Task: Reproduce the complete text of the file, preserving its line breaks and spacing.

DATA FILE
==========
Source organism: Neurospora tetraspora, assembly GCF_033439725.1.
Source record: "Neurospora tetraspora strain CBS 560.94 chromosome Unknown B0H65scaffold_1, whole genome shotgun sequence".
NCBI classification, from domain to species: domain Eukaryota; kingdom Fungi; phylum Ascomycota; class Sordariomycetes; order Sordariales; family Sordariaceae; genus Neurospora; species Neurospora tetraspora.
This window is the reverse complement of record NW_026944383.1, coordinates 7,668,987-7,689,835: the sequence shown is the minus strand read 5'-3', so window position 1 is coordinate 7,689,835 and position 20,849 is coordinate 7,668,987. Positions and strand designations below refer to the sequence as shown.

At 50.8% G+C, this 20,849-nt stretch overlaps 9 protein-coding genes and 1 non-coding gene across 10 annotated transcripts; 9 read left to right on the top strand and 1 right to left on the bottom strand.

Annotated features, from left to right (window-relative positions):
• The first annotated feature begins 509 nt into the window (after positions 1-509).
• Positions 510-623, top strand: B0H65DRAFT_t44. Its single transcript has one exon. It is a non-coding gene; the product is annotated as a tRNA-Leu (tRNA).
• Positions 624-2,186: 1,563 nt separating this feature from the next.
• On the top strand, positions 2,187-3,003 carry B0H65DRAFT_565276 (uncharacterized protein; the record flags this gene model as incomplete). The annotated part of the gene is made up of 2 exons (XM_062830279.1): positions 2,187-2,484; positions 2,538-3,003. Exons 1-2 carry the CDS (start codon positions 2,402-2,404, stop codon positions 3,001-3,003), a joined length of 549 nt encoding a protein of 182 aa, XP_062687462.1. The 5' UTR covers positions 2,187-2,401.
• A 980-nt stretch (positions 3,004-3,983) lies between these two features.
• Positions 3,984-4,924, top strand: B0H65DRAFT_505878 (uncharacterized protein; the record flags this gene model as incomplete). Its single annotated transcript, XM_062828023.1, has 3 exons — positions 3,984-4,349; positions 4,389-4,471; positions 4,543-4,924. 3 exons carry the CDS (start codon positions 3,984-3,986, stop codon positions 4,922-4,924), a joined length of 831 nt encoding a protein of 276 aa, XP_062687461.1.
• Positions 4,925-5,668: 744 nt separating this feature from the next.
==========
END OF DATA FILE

Source organism: Neurospora tetraspora, assembly GCF_033439725.1.
Source record: "Neurospora tetraspora strain CBS 560.94 chromosome Unknown B0H65scaffold_1, whole genome shotgun sequence".
NCBI classification, from domain to species: domain Eukaryota; kingdom Fungi; phylum Ascomycota; class Sordariomycetes; order Sordariales; family Sordariaceae; genus Neurospora; species Neurospora tetraspora.
This window is the reverse complement of record NW_026944383.1, coordinates 7,668,987-7,689,835: the sequence shown is the minus strand read 5'-3', so window position 1 is coordinate 7,689,835 and position 20,849 is coordinate 7,668,987. Positions and strand designations below refer to the sequence as shown.

At 50.8% G+C, this 20,849-nt stretch overlaps 9 protein-coding genes and 1 non-coding gene across 10 annotated transcripts; 9 read left to right on the top strand and 1 right to left on the bottom strand.

Annotated features, from left to right (window-relative positions):
• The first annotated feature begins 509 nt into the window (after positions 1-509).
• Positions 510-623, top strand: B0H65DRAFT_t44. Its single transcript has one exon. It is a non-coding gene; the product is annotated as a tRNA-Leu (tRNA).
• Positions 624-2,186: 1,563 nt separating this feature from the next.
• On the top strand, positions 2,187-3,003 carry B0H65DRAFT_565276 (uncharacterized protein; the record flags this gene model as incomplete). The annotated part of the gene is made up of 2 exons (XM_062830279.1): positions 2,187-2,484; positions 2,538-3,003. Exons 1-2 carry the CDS (start codon positions 2,402-2,404, stop codon positions 3,001-3,003), a joined length of 549 nt encoding a protein of 182 aa, XP_062687462.1. The 5' UTR covers positions 2,187-2,401.
• A 980-nt stretch (positions 3,004-3,983) lies between these two features.
• Positions 3,984-4,924, top strand: B0H65DRAFT_505878 (uncharacterized protein; the record flags this gene model as incomplete). Its single annotated transcript, XM_062828023.1, has 3 exons — positions 3,984-4,349; positions 4,389-4,471; positions 4,543-4,924. 3 exons carry the CDS (start codon positions 3,984-3,986, stop codon positions 4,922-4,924), a joined length of 831 nt encoding a protein of 276 aa, XP_062687461.1.
• Positions 4,925-5,668: 744 nt separating this feature from the next.